Plastic Swear Jar Challenge


I started my touch-and-go attempts at a plastic-free lifestyle a couple of years ago when I spent the summer in the ocean with a women's surf therapy group started by a woman-founded nonprofit, Groundswell Community Project. 

In the years since my summer getting stoked and woke, the push for plastic alternatives, bans on different types of single-use plastic and public awareness of the harm that single-use plastic is wreaking on our oceans has become (blissfully) omnipresent in businesses, advertising, community initiatives, Hollywood, influencer communities, government, and the surf and yoga communities. It's created incredible momentum...

...but we still have a long way to go.

Which is why I wanted you to join me and share this cool Earth Day challenge that Changing Tides Foundation (another incredible women-founded nonprofit) has created: The Plastic Swear Jar Challenge.

Among the Wildflowers


Adding this to the things I love about San Diego: after a rainy "winter" in Southern California, we tend to get what's called a "Superbloom" around mid-March.

The first time I heard about this phenomenon was around 2016/2017 when I got to experience my first desert Superbloom in the Anza Borrego desert. And this year, our rainy season was rewarded with an entirely different Superbloom experience: the Walker Canyon Ecological Reserve poppy fields in Lake Elsinore.

You Eat Clean, San Diego


I don't remember when it started happening precisely and unlike most major changes in my life, this one can't really be traced back to a decision or a moment. But at some point last year I slowly but surely started taking meat out of my diet.

I still ate meat during the holidays and on special occasions, but for the most part, it just hasn't even appealed to me. And in the absence of cooking meals around meat, I started to default hardcore to carbs... pizza and pasta more often than not.

While I wouldn't call myself a vegetarian just yet, I am definitely trending that way. And now that I've noticed this development, I realized I needed to start figuring out how to craft an actual plant-based diet instead of nervously retreating to pizza when I'm not sure what to make.

So I was really glad when Eat Clean Meal Prep reached out offering me a trial of their meal prep service. I've always been interested in meal prep services, but wasn't sure if I would like the food or if would make the most sense financially. Most importantly I was concerned about the abundance of plastic packaging as I'm trying to go plastic-free. But the trial seemed like the best way to give it a shot and break out of my carb-loading rut.

I requested a plant-based meal plan and came home from a girl's weekend away to a ton of delicious food and cold-pressed juices. Here's what I ended up with and what I thought...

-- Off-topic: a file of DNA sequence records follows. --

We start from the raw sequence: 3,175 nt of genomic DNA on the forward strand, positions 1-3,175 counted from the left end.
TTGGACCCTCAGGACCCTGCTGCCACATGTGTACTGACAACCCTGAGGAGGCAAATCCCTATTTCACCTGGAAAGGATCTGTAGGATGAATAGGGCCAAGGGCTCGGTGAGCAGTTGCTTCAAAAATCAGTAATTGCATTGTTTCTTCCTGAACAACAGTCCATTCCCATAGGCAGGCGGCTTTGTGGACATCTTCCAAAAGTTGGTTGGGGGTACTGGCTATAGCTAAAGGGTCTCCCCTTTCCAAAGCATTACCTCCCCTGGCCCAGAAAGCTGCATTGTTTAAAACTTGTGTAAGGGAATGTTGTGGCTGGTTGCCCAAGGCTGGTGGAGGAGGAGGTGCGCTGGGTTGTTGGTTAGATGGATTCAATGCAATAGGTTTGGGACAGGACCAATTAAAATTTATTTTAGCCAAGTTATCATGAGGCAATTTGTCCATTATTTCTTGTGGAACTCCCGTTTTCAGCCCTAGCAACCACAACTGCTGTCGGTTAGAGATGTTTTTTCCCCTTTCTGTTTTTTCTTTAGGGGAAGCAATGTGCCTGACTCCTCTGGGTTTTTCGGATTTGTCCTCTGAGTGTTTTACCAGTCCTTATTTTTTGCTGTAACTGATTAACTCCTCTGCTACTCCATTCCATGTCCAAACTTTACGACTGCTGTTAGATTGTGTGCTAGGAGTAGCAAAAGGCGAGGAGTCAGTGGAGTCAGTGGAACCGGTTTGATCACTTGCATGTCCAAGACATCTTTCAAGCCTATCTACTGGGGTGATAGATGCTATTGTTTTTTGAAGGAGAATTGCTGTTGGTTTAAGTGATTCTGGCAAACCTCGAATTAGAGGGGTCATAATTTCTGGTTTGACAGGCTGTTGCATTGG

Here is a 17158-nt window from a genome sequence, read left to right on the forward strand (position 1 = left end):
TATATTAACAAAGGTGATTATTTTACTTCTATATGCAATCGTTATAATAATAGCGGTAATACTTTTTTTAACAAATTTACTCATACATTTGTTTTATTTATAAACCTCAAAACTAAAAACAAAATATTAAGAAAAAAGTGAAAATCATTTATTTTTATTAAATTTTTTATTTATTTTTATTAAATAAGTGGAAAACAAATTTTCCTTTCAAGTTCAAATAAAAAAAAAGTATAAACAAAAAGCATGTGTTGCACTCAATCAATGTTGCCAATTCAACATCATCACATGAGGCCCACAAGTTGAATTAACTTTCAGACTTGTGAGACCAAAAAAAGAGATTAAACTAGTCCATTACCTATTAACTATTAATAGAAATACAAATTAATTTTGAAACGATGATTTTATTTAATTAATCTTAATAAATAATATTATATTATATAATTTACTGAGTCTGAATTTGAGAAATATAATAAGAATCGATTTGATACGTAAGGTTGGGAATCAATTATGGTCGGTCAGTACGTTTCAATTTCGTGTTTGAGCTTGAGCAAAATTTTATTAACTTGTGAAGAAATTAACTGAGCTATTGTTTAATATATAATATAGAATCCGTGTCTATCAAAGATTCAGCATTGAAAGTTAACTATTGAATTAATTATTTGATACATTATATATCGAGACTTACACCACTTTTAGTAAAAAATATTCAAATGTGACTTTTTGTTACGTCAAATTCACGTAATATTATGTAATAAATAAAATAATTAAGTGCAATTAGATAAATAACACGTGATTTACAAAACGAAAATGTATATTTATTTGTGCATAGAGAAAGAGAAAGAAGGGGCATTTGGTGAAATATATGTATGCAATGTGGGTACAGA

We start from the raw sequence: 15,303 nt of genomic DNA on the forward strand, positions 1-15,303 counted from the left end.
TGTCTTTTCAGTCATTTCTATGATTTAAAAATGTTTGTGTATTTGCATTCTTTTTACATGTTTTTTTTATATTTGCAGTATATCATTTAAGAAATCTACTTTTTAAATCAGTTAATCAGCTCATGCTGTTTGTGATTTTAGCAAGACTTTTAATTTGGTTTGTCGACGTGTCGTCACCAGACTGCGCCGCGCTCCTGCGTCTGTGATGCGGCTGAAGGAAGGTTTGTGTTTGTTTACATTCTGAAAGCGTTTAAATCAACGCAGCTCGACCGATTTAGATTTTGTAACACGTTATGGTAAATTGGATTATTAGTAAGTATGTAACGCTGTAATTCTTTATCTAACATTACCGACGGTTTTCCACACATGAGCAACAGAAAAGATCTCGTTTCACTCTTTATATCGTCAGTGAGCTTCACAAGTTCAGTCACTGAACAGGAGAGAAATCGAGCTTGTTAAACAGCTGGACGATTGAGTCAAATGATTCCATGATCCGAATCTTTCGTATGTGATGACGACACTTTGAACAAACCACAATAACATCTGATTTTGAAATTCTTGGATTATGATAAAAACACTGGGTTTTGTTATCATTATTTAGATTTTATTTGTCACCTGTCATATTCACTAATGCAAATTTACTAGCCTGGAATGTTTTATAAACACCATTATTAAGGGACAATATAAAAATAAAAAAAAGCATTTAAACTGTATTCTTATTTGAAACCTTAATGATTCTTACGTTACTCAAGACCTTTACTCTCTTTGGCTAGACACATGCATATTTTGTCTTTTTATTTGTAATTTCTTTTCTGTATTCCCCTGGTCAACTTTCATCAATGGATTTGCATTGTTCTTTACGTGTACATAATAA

Desert X 2019


A few weeks ago, my friend Megan texted me a link to an article about this year's Desert X exhibit, a biennial art exhibit that debuted and last took place in 2017, during our last year at Coachella. I remember meaning to check it out on the way to Indio that year, but the excitement of our #LastChella drove us straight to the polo fields to soak up as much of the festival as possible.

This year, Desert X runs from February 9 to April 21st and showcases 19 artists in a variety of mediums, all using the desert as their canvas. The pieces cover a range of environmental, political and social issues from immigration to climate change, and span across the Coachella Valley, from Palm Springs down to the Salton Sea, with a few pieces in Tijuana and Ensenada this year as well. 

Not wanting to miss it again, Megan and I hit the road, sand storms and Big Horn Sheep crises be damned...

All Our Waves Are Water


Ever since I moved out to the west coast 9 years ago, I have strived (striven?) to continuously better my relationship with the ocean, surfing, meditating, mindfulness and yoga. And for the most part, save for few conversations with likeminded friends and a couple of amazing yoga retreats and surfing workshops, this journey of "bettering" has been conducted solo.

Except for whenever I pick up a book by Jaimal Yogis.

When I finished "Saltwater Buddha" and "The Fear Project," the first two books that I read by Jaimal, each book made me feel feel like I'd just had a long, restorative conversation with a friend about why this "bettering" was so important to us and what we'd learned so far along the way.

It's not that Jaimal's journey is anything like mine (it very much isn't), but the intention and authenticity and relentless persistence fueling his journey through surfing and spirituality has always felt so accessible and relatable to me. Moreover, it's a relief to take my mind off my own journey sometimes and venture into his.